As Christian believers, we are to answer the call of Jesus to love one another as he loved us as best we can and, then, to trust that God will take care of the details. For, he will give us the graces we need to accomplish all the efforts we undertake in his name.
Could there be a more universally recognizable quote from the scriptures than this one? It comes, of course, in the middle of the great passage known as the “Sermon on the Mount,” which is a perfect primer for coming to know and to understand what the Christian life should look like. This quote from Luke’s gospel represents a universal truth given to us by God. One of the great ironies of human life is that this divine wisdom appears in the scriptures of every one of the world’s religions. Though this piece of God-given wisdom is known to all, it is a fact that too few of us actually live in accord with it in this world.
G.K. Chesterton once said, “The Christian ideal has not been tried and found wanting. It has been found difficult; and left untried.” (from: What’s Wrong With The World) This is exactly what could be said about the universal adherence to this powerful truth from Jesus’ great sermon on morality. We might ask ourselves, “What would the world be like if the majority of people lived in accord with this wisdom?” The answer is painfully obvious in the general absence of this behavior in our families, in our neighborhoods, possibly even within our Church communities. Why is this? The answer is in Chesterton’s quote: It is difficult. But as Christians, we know that we can depend on two things to help us live in accord with God’s commands: grace and forgiveness.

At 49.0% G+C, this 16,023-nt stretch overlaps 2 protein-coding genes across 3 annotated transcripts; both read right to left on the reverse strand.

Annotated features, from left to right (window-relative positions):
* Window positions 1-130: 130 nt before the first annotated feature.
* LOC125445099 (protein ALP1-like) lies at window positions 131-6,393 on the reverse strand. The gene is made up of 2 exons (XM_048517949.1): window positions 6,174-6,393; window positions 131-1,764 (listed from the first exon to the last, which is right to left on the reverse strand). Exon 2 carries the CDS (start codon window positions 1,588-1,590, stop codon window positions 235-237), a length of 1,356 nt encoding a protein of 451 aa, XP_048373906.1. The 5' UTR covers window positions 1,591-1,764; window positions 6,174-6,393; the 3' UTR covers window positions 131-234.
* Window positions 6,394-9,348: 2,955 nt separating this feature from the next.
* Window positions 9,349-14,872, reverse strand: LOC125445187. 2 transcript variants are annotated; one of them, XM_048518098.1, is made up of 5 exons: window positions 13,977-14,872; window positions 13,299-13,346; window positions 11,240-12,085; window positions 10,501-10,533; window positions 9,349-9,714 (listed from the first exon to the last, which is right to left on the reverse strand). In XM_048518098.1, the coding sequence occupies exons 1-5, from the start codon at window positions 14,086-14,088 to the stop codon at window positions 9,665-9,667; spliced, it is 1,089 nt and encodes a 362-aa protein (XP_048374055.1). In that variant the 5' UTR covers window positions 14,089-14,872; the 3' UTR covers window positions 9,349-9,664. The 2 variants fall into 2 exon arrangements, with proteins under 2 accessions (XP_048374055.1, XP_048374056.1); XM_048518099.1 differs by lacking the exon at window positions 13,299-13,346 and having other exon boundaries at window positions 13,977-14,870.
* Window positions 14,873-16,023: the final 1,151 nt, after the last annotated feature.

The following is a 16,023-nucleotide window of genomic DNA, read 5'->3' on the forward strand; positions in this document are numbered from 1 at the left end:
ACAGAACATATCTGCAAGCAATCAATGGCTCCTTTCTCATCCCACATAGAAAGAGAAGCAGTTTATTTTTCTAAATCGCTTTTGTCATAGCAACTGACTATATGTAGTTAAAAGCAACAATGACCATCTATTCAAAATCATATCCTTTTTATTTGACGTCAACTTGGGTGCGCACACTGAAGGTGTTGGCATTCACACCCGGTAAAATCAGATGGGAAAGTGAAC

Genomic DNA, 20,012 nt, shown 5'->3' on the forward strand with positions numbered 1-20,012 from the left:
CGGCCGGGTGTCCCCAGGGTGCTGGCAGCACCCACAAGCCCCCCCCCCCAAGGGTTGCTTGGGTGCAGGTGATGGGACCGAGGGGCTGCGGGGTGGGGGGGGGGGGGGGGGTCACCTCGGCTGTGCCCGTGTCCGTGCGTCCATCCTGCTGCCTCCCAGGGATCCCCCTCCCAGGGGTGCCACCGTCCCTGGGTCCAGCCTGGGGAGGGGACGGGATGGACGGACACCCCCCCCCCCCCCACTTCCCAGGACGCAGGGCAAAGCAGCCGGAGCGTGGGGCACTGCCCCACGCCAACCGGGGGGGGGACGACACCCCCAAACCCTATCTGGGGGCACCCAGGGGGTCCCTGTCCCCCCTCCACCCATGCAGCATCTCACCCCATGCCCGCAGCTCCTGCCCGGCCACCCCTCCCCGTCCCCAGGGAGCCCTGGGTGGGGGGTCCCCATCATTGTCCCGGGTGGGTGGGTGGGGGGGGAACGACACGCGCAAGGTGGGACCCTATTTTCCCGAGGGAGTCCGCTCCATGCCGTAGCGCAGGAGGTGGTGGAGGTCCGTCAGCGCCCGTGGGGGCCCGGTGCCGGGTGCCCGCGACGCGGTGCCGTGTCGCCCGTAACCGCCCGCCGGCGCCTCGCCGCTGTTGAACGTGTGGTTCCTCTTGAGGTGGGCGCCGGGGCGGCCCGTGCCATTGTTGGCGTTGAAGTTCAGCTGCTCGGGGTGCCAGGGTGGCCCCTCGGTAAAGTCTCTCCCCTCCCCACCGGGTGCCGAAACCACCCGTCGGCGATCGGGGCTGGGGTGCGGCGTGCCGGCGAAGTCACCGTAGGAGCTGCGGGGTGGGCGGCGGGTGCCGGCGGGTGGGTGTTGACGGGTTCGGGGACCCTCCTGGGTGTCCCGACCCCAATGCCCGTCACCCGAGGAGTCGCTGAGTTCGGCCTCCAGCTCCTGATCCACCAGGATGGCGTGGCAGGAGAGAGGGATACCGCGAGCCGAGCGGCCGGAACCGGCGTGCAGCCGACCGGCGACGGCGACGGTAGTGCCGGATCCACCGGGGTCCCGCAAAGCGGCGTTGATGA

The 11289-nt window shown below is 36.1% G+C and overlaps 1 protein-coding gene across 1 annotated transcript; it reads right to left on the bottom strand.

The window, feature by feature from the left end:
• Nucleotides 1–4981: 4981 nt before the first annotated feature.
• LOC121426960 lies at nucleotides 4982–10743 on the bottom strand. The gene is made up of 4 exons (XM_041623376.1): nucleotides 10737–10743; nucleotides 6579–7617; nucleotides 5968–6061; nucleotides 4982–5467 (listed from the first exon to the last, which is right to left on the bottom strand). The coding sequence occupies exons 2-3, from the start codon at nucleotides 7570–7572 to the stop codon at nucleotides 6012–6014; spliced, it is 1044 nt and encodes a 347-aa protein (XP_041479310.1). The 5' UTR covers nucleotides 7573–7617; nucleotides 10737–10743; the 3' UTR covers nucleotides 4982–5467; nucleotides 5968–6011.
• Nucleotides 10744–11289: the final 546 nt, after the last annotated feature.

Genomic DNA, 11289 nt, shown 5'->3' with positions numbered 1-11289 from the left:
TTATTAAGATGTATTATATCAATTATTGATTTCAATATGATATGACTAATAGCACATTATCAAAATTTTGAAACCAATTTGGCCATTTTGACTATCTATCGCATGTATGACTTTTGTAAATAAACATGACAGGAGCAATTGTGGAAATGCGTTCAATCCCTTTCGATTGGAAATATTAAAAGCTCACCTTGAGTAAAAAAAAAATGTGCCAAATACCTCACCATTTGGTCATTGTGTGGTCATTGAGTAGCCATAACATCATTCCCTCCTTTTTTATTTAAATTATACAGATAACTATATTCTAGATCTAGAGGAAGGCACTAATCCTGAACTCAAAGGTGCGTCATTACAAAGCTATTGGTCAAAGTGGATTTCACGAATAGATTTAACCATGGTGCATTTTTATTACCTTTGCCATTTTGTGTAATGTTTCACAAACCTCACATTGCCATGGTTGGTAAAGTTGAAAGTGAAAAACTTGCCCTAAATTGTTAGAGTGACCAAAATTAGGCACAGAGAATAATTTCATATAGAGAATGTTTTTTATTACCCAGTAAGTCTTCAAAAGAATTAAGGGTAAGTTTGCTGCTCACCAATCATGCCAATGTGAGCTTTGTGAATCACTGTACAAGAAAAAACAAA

One of the seven deadly sins is sloth, or laziness. Laziness is not to be understood merely as a desire to avoid anything that requires hard work, or idleness, or indolence, but as a denial of the value and the dignity of work itself. Indeed, it is a denial of one’s own human dignity. Worse, it is a kind of cowardice. Its remedy is courage which is rooted in faith, hope, and love.
Jesus is calling us to live lives of courage when he asks us to do the hard work of treating others as we wish to be treated. Yes, the fact is that our efforts will often be met with rejection, even anger. It is hard to treat others in the manner we wish to be treated when they respond by ignoring us, or worse by hating us. But why should we expect to be treated any differently than Jesus? As Christian believers, we are to answer the call of Jesus to love one another as he loved us as best we can and, then, to trust that God will take care of the details. For, he will give us the graces we need to accomplish all the efforts we undertake in his name.
Lord, you have given us everything that is good. Your word sharpens our understanding and strengthens our wills. We desire to be your good and faithful sons and daughters, “doing to others as we would have them do to us.” Continue to give us your love and your grace, Lord, that is enough; it is all that we need. In Jesus’ name we pray. Amen!
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